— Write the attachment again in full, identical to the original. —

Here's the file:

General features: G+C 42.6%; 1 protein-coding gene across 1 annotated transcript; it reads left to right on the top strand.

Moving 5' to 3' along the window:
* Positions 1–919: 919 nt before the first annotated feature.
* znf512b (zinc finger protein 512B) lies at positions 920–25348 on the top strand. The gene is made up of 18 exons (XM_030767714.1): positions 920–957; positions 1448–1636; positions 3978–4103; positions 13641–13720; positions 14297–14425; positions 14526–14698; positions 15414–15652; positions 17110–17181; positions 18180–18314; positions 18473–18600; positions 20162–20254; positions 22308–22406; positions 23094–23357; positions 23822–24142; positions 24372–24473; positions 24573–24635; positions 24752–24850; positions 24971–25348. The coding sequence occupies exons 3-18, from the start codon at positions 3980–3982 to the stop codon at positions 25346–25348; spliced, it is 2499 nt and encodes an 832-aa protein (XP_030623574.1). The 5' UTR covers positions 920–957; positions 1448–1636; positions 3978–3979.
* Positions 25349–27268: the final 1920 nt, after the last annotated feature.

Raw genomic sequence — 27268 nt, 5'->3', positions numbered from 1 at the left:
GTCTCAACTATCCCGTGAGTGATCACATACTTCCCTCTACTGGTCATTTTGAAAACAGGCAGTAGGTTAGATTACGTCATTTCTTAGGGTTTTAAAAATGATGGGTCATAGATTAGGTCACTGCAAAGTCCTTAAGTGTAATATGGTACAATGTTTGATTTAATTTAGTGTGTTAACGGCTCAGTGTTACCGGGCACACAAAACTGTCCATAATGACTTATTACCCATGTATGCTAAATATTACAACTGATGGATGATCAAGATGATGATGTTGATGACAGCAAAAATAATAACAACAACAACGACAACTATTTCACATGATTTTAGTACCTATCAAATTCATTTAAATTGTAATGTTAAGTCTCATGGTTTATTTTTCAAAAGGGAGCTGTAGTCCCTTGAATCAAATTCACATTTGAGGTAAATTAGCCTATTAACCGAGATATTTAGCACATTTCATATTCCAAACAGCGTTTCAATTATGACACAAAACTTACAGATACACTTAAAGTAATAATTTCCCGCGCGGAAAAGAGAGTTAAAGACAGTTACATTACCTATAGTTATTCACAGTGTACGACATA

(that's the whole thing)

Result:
General features: G+C 42.6%; 1 protein-coding gene across 1 annotated transcript; it reads left to right on the top strand.

Moving 5' to 3' along the window:
* Positions 1–919: 919 nt before the first annotated feature.
* znf512b (zinc finger protein 512B) lies at positions 920–25348 on the top strand. The gene is made up of 18 exons (XM_030767714.1): positions 920–957; positions 1448–1636; positions 3978–4103; positions 13641–13720; positions 14297–14425; positions 14526–14698; positions 15414–15652; positions 17110–17181; positions 18180–18314; positions 18473–18600; positions 20162–20254; positions 22308–22406; positions 23094–23357; positions 23822–24142; positions 24372–24473; positions 24573–24635; positions 24752–24850; positions 24971–25348. The coding sequence occupies exons 3-18, from the start codon at positions 3980–3982 to the stop codon at positions 25346–25348; spliced, it is 2499 nt and encodes an 832-aa protein (XP_030623574.1). The 5' UTR covers positions 920–957; positions 1448–1636; positions 3978–3979.
* Positions 25349–27268: the final 1920 nt, after the last annotated feature.

Raw genomic sequence — 27268 nt, 5'->3', positions numbered from 1 at the left:
GTCTCAACTATCCCGTGAGTGATCACATACTTCCCTCTACTGGTCATTTTGAAAACAGGCAGTAGGTTAGATTACGTCATTTCTTAGGGTTTTAAAAATGATGGGTCATAGATTAGGTCACTGCAAAGTCCTTAAGTGTAATATGGTACAATGTTTGATTTAATTTAGTGTGTTAACGGCTCAGTGTTACCGGGCACACAAAACTGTCCATAATGACTTATTACCCATGTATGCTAAATATTACAACTGATGGATGATCAAGATGATGATGTTGATGACAGCAAAAATAATAACAACAACAACGACAACTATTTCACATGATTTTAGTACCTATCAAATTCATTTAAATTGTAATGTTAAGTCTCATGGTTTATTTTTCAAAAGGGAGCTGTAGTCCCTTGAATCAAATTCACATTTGAGGTAAATTAGCCTATTAACCGAGATATTTAGCACATTTCATATTCCAAACAGCGTTTCAATTATGACACAAAACTTACAGATACACTTAAAGTAATAATTTCCCGCGCGGAAAAGAGAGTTAAAGACAGTTACATTACCTATAGTTATTCACAGTGTACGACATA